Subliminal Messages in Pump-And-Dump Scam
Sophos has announced that spammers have been using animated graphics to dispatch subliminal messages and blast "pump-and-dump" stock scam. It found that spammers have diverted to a new tactics of animating GIFs in their scam to try and evade detection by anti-spam software. They are spreading the "pump-and-dump" stock scam to lure investors to buy stocks that would artificially raise stock values.
The term 'subliminal' is a technique, which involves flashing a short message, which will unconsciously remain etched in the viewer's mind . The process involves inserting a single frame on the website with a textual phrase like "buy this" or "buy that" every few seconds. The implicit intention is to keep the message invisible but still it achieved the desired result.
Animated GIF graphics consists of a number of frames, which appear one after the other. These were originally used for animation techniques on websites, but recently spammers have adopted them in their malicious activity.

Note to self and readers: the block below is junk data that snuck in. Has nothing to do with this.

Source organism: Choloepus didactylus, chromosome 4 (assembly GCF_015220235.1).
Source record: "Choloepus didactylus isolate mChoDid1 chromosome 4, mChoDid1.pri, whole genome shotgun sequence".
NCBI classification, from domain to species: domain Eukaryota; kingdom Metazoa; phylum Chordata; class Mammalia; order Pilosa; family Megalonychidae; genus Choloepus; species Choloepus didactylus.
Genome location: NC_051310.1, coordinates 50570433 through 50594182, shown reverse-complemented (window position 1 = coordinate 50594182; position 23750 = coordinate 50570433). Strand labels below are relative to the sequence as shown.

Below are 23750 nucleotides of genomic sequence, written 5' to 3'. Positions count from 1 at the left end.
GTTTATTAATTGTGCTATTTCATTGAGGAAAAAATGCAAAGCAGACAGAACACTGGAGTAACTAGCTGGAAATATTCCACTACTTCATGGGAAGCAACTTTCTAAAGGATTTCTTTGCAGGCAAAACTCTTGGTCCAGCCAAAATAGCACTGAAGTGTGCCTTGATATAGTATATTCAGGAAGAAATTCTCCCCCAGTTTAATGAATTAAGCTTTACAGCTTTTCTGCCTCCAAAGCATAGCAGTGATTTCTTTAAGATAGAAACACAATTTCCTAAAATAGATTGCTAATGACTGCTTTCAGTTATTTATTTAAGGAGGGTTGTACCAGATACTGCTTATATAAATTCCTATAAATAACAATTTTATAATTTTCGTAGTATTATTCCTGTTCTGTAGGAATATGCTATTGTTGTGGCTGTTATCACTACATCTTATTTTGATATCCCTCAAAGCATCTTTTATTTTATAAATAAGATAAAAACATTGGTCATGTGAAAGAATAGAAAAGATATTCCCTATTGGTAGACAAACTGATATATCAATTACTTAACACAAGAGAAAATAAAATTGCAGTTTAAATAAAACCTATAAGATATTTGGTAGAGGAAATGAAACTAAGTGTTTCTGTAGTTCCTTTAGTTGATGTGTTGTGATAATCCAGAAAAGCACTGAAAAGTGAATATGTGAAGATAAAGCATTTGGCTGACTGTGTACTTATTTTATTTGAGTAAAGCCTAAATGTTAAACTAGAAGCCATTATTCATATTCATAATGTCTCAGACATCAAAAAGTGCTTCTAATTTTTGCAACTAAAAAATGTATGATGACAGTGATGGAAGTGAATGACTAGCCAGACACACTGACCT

The current spam asks recipients to purchase stock in a company named 'Trimax'. Every few seconds the word "Buy!!!" displays briefly but not shortly enough to be at the intended subconscious level. The "Buy!!!" message is an attempt to take form of subliminal message. These messages have been designed for advertising and political broadcasts to try to subconsciously influence people.
While pump-and-dump campaigns comprise 15% of the total spam, the application of GIF images in stock market spam has gone up by 17% since January 2006, said an official of SophosLabs.
According to Graham Cluley at Sophos, spammers are using animated graphics in their image spam campaigns to try to bypass filters. The message attempts to be subliminal but it is doubtful whether it will really subconsciously induce investors into buying stocks because there are advanced anti-spam solutions capable of blocking such types of spam.
The success of subliminal messages has been long argued by software security organizations across the world. But one thing is certain that because these spams try to artificially inflate the price of shares, a person who is planning to invest in a company must make his own enquiries or discuss with a professional rather than believe an e-mail coming from an unknown source.
» SPAMfighter News - 15-09-2006